But Eriksen does have more to do, and he has still not found his best form. He failed to complete a single pass into the box, and notably wasted two or three fantastic counter-attacking opportunities by misplacing passes — one in particular drew groans at a crucial period, and that’s the side of Eriksen’s game that hasn’t quite clicked yet.
— Chris Miller (@WindyCOYS) October 6, 2016
And whilst he gained possession 16 times, he lost it 19 times. Put into context, though, that is a net loss of 3 compared to Jan Vertonghen and Erik Lamela’s 10, Dele’s 13, Moussa Sissoko’s 14, Son’s 19 and Danny Rose’s staggering 29. In fact, the only players on the pitch to gain possession more than they lost it were John Stones (2), Eric Dier (3) and Victor Wanyama (1). It was a fast-paced, high-risk game, and so it was natural that the ball would be surrendered frequently.
Of all Spurs players, only Rose had more touches than Eriksen (78 to 70) and Eriksen attempted 15 more passes than any of his teammates. He kept things moving nicely, and that is a role that cannot be understated.
Alongside Eriksen, though, was the game’s outstanding player. As I said on this week’s Fighting Cock, Victor Wanyama was not a player who I was particularly excited about signing. It made complete sense, of course, because Eric Dier played too many matches last season, and Pochettino knows exactly what Wanyama is capable of. In fact, the only reason Eric Dier broke through at defensive midfield last season was that Pochettino failed to sign Wanyama.
On Sunday, Wanyama played the archetypal Pochettino defensive-midfield role. Dropping between the centre backs to create a three in possession, covering the full-back area when Kyle Walker and particularly Rose had pushed on, and disrupting City’s flow in the centre of the pitch with tackles and tactical fouls. After an early booking I think we all expected him to be substituted or sent off, but it seemed to add an extra focus to his game, and he put in a nearly perfect defensive midfield display.
Wanyama’s control of midfield since Mousa Dembélé was injured has led to Pochettino switching to a 4-1-4-1, and his post-match comments suggested that this is the set-up for the foreseeable future. “The design to play is not only [for] today. We played against CSKA [Moscow] and against Middlesbrough and different games with only one midfielder holding. I think that the future and the project of the team is to play with only one.”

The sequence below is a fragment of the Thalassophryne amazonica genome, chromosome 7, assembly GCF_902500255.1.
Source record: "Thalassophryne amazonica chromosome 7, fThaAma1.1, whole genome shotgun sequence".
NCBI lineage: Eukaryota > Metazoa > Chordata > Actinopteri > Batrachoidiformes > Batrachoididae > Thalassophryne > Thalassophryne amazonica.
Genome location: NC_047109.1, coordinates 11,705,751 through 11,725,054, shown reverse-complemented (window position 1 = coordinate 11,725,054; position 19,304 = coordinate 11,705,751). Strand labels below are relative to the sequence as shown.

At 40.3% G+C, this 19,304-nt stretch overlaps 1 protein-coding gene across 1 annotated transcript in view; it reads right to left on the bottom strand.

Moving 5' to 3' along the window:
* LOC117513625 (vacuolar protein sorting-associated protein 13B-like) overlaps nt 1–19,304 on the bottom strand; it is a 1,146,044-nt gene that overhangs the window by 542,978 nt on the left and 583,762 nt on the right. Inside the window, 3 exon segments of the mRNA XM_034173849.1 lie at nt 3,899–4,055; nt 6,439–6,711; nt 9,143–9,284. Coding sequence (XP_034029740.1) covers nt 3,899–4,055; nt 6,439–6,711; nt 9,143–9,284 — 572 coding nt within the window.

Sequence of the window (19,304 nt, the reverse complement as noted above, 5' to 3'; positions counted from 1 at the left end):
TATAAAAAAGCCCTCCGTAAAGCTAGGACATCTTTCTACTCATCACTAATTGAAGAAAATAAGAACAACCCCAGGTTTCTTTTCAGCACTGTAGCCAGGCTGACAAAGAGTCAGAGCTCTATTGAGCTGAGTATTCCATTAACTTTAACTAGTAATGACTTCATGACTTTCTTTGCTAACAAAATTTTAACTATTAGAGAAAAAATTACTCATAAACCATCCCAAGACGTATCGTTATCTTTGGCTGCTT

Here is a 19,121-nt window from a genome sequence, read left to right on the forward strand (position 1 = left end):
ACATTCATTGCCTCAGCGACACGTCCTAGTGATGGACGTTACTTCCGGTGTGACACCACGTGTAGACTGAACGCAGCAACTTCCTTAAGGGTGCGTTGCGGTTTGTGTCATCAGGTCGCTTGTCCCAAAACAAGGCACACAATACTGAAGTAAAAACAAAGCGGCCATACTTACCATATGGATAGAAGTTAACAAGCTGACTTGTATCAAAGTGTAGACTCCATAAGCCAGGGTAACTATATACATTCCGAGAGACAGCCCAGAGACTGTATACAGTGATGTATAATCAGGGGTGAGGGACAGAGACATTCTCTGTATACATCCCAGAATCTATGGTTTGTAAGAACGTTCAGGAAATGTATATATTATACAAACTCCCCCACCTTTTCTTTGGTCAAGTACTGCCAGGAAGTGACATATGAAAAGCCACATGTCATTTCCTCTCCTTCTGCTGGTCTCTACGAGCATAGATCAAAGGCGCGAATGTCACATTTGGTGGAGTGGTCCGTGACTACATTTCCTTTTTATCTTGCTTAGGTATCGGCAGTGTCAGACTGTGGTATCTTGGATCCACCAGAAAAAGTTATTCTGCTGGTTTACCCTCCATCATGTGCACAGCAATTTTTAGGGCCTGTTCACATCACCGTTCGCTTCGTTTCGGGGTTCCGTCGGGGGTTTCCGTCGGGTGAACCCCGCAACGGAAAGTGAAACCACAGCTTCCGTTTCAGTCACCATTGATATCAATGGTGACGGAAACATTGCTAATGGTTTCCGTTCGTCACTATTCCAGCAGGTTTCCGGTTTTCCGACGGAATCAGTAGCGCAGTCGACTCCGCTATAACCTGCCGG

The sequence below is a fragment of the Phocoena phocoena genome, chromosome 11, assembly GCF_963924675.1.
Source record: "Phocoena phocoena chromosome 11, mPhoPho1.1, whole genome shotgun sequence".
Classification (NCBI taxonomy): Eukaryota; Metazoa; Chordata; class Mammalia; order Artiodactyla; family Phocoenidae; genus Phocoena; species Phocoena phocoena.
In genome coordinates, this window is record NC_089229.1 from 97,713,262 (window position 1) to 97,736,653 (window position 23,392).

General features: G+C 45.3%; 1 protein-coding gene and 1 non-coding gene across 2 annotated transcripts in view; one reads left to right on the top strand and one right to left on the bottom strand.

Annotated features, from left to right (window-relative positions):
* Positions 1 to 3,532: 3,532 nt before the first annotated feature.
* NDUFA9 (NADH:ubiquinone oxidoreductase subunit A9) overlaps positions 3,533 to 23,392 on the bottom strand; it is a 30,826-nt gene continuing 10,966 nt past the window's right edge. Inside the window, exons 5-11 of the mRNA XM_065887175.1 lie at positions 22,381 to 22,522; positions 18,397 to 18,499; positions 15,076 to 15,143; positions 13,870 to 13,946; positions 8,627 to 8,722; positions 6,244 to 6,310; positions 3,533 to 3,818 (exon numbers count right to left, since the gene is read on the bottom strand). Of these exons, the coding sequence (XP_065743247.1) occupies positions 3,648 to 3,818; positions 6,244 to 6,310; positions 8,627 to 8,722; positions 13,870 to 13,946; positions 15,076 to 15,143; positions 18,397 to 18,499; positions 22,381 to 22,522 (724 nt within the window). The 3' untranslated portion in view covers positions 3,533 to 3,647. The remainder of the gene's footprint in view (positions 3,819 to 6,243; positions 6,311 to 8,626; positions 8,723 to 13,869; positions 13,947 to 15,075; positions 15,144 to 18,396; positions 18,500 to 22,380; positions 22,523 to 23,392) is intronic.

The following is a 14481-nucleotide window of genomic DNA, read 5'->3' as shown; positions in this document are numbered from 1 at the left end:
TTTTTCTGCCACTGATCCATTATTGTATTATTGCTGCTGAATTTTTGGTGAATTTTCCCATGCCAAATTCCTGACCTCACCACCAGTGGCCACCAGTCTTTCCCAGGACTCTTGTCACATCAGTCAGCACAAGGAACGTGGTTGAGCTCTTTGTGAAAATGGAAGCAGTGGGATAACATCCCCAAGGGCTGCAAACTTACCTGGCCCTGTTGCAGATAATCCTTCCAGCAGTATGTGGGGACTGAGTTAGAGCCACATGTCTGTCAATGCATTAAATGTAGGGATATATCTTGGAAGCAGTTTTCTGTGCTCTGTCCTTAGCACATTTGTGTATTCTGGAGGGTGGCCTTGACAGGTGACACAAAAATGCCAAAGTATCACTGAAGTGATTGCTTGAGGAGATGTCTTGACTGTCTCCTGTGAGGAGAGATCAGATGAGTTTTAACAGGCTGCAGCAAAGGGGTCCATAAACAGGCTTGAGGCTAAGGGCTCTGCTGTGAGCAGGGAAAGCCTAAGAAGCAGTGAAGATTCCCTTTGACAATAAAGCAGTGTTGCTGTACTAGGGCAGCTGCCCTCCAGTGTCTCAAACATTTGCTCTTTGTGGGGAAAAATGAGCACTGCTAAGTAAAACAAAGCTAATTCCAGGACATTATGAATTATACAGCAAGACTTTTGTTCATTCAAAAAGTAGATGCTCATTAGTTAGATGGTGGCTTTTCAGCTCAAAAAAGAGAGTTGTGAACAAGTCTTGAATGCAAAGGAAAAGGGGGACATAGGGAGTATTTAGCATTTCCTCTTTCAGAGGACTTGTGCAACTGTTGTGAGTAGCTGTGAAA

Dembélé’s return, therefore, will cause an interesting selection dilemma. One would imagine that Sissoko would drop out with Alli moving wide left and Lamela right, but it’s a nice problem to have.
Spurs will need to show similar focus if they want to match City this season, and the early signs are that we are an even meaner machine another season on.
August 7, 2016
I was asked to provide an update on our home grown players and 25-man squad, so without further ado…
Once the transfer window closes in September, we will be required to notify the Premier League of our 25-man squad.
To summarise the rule, as I do each year, we are able to name a 25-man squad if eight of the players are ‘home grown’. We could name fewer than eight home grown players, but would need to also name fewer than 25 players in our squad — for example, if we only have seven home grown players, we can name a 24-man squad, 6/23, 5/22, etc. A home grown player is defined as follows:
… one who, irrespective of his nationality or age, has been registered with any club affiliated to the Football Association or the Welsh Football Association for a period, continuous or not, of three entire seasons or 36 months prior to his 21st birthday (or the end of the season during which he turns 21).
We do not need to name players who are under 21 on our squad list; for the 2016/17 campaign, players considered ‘under 21’ will have been born on or after 1st January 1995.